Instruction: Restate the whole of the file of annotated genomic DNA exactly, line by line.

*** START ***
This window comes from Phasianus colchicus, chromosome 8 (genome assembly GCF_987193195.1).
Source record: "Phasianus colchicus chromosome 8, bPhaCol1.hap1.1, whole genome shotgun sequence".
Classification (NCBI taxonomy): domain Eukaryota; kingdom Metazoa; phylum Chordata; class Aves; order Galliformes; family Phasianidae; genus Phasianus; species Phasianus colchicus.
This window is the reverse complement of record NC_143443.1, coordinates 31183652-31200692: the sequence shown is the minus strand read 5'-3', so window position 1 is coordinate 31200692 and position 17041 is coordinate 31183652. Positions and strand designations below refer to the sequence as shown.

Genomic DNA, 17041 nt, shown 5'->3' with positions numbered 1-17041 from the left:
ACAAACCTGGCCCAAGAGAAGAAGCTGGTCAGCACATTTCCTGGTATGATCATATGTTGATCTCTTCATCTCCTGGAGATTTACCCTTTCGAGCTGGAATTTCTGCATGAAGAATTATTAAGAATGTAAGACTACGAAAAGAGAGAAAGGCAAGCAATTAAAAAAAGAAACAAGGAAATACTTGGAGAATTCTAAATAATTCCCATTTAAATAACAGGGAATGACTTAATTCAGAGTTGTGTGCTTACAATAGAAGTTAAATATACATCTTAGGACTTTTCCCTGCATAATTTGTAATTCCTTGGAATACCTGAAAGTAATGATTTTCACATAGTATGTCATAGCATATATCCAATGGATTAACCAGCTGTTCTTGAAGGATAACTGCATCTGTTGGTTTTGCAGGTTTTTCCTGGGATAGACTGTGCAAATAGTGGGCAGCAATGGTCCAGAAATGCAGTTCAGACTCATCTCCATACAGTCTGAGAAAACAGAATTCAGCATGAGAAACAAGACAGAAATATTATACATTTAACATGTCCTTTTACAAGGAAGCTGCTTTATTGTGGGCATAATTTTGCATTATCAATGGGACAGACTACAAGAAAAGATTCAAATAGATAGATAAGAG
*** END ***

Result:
This window comes from Phasianus colchicus, chromosome 8 (genome assembly GCF_987193195.1).
Source record: "Phasianus colchicus chromosome 8, bPhaCol1.hap1.1, whole genome shotgun sequence".
Classification (NCBI taxonomy): domain Eukaryota; kingdom Metazoa; phylum Chordata; class Aves; order Galliformes; family Phasianidae; genus Phasianus; species Phasianus colchicus.
This window is the reverse complement of record NC_143443.1, coordinates 31183652-31200692: the sequence shown is the minus strand read 5'-3', so window position 1 is coordinate 31200692 and position 17041 is coordinate 31183652. Positions and strand designations below refer to the sequence as shown.

Genomic DNA, 17041 nt, shown 5'->3' with positions numbered 1-17041 from the left:
ACAAACCTGGCCCAAGAGAAGAAGCTGGTCAGCACATTTCCTGGTATGATCATATGTTGATCTCTTCATCTCCTGGAGATTTACCCTTTCGAGCTGGAATTTCTGCATGAAGAATTATTAAGAATGTAAGACTACGAAAAGAGAGAAAGGCAAGCAATTAAAAAAAGAAACAAGGAAATACTTGGAGAATTCTAAATAATTCCCATTTAAATAACAGGGAATGACTTAATTCAGAGTTGTGTGCTTACAATAGAAGTTAAATATACATCTTAGGACTTTTCCCTGCATAATTTGTAATTCCTTGGAATACCTGAAAGTAATGATTTTCACATAGTATGTCATAGCATATATCCAATGGATTAACCAGCTGTTCTTGAAGGATAACTGCATCTGTTGGTTTTGCAGGTTTTTCCTGGGATAGACTGTGCAAATAGTGGGCAGCAATGGTCCAGAAATGCAGTTCAGACTCATCTCCATACAGTCTGAGAAAACAGAATTCAGCATGAGAAACAAGACAGAAATATTATACATTTAACATGTCCTTTTACAAGGAAGCTGCTTTATTGTGGGCATAATTTTGCATTATCAATGGGACAGACTACAAGAAAAGATTCAAATAGATAGATAAGAG